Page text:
If you are keen to print these resources, go to the full–text version of the week’s reflection. On the left hand side you’ll see “Download this page” – and this will give you a PDF version that is ink–friendly.

 Our regular writers come from a diverse range of backgrounds and places. All have a demonstrable commitment to peacemaking, reconciliation and the transformation of conflict. Some are connected here because of the organisations they work for and some are here in an individual capacity.

Fiona Bullock

Fiona Bullock

Fiona is a parish minister in the Church of Scotland and is representing its Mission and Discipleship Council on this project. With degrees in law, peace and reconciliation, and theology, Fiona might appear to be a professional student but insists that she does actually work. She worked in the health, higher education and charity sectors before accepting her call to ministry. She views everything through the lens of relationship, including the Scriptures, which is significant in her affirming ministry. She is passionate about peace education, reconciliation and compassionate listening.

Graham Fender-Allison

Graham Fender-Allison

Graham Fender-Allison works with the Church of Scotland Mission and Discipleship Council as the Team leader for the Resourcing Worship Team and as the Secretary to the Committee on Church Art and Architecture. His primary role is to stimulate thinking and development regarding the practice of worship and our places of worship.

Janet Foggie

Janet Foggie

Janet is the Church of Scotland Chaplain at the University of Stirling and Pioneer Minister for the Presbytery of Stirling. She works in an inclusive, creative, and holistic way, with those of any faith, life stance or belief. Equality and Inclusion are at the heart of her work as is the belief that we find God in the communities of people around us.

Ruth Harvey

Ruth Harvey

Ruth is Director of Place for Hope, a Scottish-based charity which accompanies and equips people and faith communities so that all might reach their potential to be peacemakers who navigate conflict well. Committed to the art of justice and peace building, Ruth has worked in the area of conflict transformation since 2012. Since 1990 Ruth has worked in ecumenical adult spiritual formation, and was ordained to this role as a Church of Scotland minister. She has published quite a bit of reflective and prayer material through Wild Goose Publications and enjoys the creative process of engaging with scripture, life experience and world concerns. Ruth is a member of the Iona Community and a Quaker, and lives in Cumbria.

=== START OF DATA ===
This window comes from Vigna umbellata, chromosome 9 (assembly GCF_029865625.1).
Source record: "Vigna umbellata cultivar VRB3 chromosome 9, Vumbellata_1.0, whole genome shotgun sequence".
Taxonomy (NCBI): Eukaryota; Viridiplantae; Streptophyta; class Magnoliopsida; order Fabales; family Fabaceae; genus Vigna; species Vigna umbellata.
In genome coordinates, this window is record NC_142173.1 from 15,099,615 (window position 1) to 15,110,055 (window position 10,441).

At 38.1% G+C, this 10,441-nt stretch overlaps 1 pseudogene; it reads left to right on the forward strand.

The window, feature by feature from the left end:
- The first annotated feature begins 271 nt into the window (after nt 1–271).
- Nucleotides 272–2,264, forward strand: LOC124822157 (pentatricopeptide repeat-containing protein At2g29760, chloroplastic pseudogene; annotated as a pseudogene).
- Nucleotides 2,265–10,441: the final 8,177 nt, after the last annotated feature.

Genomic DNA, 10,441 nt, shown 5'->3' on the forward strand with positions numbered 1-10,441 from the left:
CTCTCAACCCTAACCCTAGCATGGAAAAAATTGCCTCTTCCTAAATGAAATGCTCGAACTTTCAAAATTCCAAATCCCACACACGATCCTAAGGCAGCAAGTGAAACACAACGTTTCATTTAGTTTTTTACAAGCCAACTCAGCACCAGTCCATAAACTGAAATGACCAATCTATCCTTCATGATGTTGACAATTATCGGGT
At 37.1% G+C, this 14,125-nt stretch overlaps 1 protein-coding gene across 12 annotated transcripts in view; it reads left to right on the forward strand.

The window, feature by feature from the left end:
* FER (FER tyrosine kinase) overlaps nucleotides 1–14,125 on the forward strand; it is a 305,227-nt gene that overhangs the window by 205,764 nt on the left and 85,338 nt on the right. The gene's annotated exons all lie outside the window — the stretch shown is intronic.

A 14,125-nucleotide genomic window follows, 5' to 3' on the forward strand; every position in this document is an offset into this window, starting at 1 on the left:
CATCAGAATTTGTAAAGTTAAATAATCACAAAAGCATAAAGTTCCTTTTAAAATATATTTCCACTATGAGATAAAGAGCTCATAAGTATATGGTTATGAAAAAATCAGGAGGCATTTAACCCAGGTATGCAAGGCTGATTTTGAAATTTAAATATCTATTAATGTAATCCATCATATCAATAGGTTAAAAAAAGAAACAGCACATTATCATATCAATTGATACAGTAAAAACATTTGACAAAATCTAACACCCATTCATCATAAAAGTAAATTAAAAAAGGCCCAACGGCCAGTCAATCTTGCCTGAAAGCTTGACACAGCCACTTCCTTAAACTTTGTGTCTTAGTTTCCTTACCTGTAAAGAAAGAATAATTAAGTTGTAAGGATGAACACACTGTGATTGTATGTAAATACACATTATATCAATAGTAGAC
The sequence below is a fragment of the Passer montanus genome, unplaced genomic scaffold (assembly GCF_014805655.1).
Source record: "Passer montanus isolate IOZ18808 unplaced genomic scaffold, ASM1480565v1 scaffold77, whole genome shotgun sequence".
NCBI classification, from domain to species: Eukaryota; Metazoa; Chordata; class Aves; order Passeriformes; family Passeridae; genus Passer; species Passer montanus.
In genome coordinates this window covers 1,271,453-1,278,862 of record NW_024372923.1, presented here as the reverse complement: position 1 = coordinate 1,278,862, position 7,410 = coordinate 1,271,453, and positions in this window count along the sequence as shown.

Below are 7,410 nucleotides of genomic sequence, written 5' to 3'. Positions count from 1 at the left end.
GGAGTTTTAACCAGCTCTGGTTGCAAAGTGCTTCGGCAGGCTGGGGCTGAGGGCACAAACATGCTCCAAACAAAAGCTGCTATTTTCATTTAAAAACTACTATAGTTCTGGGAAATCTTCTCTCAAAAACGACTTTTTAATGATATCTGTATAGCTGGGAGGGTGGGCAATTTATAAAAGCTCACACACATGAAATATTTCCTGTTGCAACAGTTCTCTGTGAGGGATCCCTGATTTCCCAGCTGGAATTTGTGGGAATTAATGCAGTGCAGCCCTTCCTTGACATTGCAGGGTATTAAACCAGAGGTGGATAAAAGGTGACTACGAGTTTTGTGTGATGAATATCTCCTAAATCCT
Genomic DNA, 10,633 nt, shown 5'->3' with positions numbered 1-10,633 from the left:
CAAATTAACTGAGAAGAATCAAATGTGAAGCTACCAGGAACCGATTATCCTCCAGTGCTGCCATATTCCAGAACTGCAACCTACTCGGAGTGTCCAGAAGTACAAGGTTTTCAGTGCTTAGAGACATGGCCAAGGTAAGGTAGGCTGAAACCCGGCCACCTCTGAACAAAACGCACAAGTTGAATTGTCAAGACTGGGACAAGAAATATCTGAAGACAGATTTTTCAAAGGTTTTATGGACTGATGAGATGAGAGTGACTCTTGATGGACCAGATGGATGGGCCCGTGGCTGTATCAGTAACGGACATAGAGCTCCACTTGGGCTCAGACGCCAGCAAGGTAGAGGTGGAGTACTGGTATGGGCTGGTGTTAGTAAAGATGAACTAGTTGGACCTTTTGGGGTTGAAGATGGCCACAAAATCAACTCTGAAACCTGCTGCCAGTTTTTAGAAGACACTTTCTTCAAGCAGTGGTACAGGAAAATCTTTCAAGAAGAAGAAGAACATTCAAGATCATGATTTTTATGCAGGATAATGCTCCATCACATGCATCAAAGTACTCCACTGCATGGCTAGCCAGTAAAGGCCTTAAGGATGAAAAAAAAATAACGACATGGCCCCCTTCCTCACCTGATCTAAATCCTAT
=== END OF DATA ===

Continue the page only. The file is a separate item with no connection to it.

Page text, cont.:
Sarah Hills

Sarah Hills

Revd Canon Dr Sarah Hills has been Canon for Reconciliation at Coventry Cathedral since 2014. She was born in South Africa, brought up in Northern Ireland, qualifying in medicine from the University of Sheffield. She worked as a psychiatrist, specialising in psychotherapy until her ordination in 2007. She was awarded her PhD in the theology of reconciliation at the University of Durham in 2015.She is a Visiting Fellow of St John’s College, Durham, and a Visiting Practice Fellow at the Centre for Trust, Peace and Social Relations at Coventry University. She works and teaches in the areas of conflict and reconciliation in the national church and internationally, particularly in South Africa with post TRC reconciliation processes. She is also director of the Community of the Cross of Nails which currently has over 200 partners worldwide.

Glenn Jordan

Glenn Jordan

Glenn is a community activist and public theologian, and a Springsteen fan looking for a moment when the world seems right. Glenn has a keen interest in the process of community renewal and was the creative spark behind the innovative Skainos Square in Belfast. Particularly interested in the power of story to create newness and transform conflict.

Pádraig Ó Tuama

Pádraig Ó Tuama

Pádraig is the leader of the Corrymeela Community. A poet and essayist he brings interest in language, poetics, conflict and storytelling to his work. His academic work is in applying narrative analysis to gospel texts, particularly focusing on the gospels’ interpersonal dynamics.

Brec Seaton

Brec Seaton

Brec Seaton joined the writing group through Place for Hope where she is a Practitioner and Trainer, supporting congregations and faith communities through times of transition and change. In her role with the British Methodist Church she works with churches and church leaders offering a variety of learning and development opportunities. Brec lives in Cumbria, England, with her family and enjoys walking in the Lake District and Yorkshire Dales.

Trevor Williams

Trevor Williams

Trevor is a former Leader of the Corrymeela Community. He is a an Anglican Bishop, Chair of Christian Aid Ireland and since retirement is free to give more time to the life and work of Corrymeela and its work for Reconciliation which he believes lies at the heart of the Jesus’ message.